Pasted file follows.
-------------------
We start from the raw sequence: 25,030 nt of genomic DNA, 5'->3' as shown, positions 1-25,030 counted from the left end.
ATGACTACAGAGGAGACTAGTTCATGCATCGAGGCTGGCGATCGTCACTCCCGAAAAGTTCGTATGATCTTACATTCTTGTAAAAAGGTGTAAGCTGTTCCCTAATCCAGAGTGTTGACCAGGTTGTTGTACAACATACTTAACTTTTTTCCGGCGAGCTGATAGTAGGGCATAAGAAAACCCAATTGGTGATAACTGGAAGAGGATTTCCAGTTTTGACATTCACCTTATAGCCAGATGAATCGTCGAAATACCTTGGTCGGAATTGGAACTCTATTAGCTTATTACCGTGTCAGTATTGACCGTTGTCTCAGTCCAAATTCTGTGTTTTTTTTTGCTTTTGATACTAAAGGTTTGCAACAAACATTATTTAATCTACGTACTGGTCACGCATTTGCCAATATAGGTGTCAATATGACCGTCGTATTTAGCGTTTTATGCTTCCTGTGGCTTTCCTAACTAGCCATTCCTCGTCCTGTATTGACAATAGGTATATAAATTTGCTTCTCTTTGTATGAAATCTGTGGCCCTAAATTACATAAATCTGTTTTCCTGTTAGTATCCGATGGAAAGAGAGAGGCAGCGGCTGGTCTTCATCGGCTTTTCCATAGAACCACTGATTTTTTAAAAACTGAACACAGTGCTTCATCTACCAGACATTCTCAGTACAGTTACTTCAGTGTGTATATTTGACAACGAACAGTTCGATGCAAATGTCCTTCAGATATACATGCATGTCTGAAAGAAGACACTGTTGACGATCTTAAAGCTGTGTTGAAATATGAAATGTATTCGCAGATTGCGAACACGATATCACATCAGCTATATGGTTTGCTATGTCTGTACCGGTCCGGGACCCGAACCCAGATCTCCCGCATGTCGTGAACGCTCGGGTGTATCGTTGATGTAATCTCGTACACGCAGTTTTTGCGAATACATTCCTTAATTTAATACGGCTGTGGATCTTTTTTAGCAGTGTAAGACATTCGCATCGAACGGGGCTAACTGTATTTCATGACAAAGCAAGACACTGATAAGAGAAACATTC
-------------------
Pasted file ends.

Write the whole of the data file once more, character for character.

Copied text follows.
We start from the raw sequence: 25,030 nt of genomic DNA, 5'->3' as shown, positions 1-25,030 counted from the left end.
ATGACTACAGAGGAGACTAGTTCATGCATCGAGGCTGGCGATCGTCACTCCCGAAAAGTTCGTATGATCTTACATTCTTGTAAAAAGGTGTAAGCTGTTCCCTAATCCAGAGTGTTGACCAGGTTGTTGTACAACATACTTAACTTTTTTCCGGCGAGCTGATAGTAGGGCATAAGAAAACCCAATTGGTGATAACTGGAAGAGGATTTCCAGTTTTGACATTCACCTTATAGCCAGATGAATCGTCGAAATACCTTGGTCGGAATTGGAACTCTATTAGCTTATTACCGTGTCAGTATTGACCGTTGTCTCAGTCCAAATTCTGTGTTTTTTTTTGCTTTTGATACTAAAGGTTTGCAACAAACATTATTTAATCTACGTACTGGTCACGCATTTGCCAATATAGGTGTCAATATGACCGTCGTATTTAGCGTTTTATGCTTCCTGTGGCTTTCCTAACTAGCCATTCCTCGTCCTGTATTGACAATAGGTATATAAATTTGCTTCTCTTTGTATGAAATCTGTGGCCCTAAATTACATAAATCTGTTTTCCTGTTAGTATCCGATGGAAAGAGAGAGGCAGCGGCTGGTCTTCATCGGCTTTTCCATAGAACCACTGATTTTTTAAAAACTGAACACAGTGCTTCATCTACCAGACATTCTCAGTACAGTTACTTCAGTGTGTATATTTGACAACGAACAGTTCGATGCAAATGTCCTTCAGATATACATGCATGTCTGAAAGAAGACACTGTTGACGATCTTAAAGCTGTGTTGAAATATGAAATGTATTCGCAGATTGCGAACACGATATCACATCAGCTATATGGTTTGCTATGTCTGTACCGGTCCGGGACCCGAACCCAGATCTCCCGCATGTCGTGAACGCTCGGGTGTATCGTTGATGTAATCTCGTACACGCAGTTTTTGCGAATACATTCCTTAATTTAATACGGCTGTGGATCTTTTTTAGCAGTGTAAGACATTCGCATCGAACGGGGCTAACTGTATTTCATGACAAAGCAAGACACTGATAAGAGAAACATTC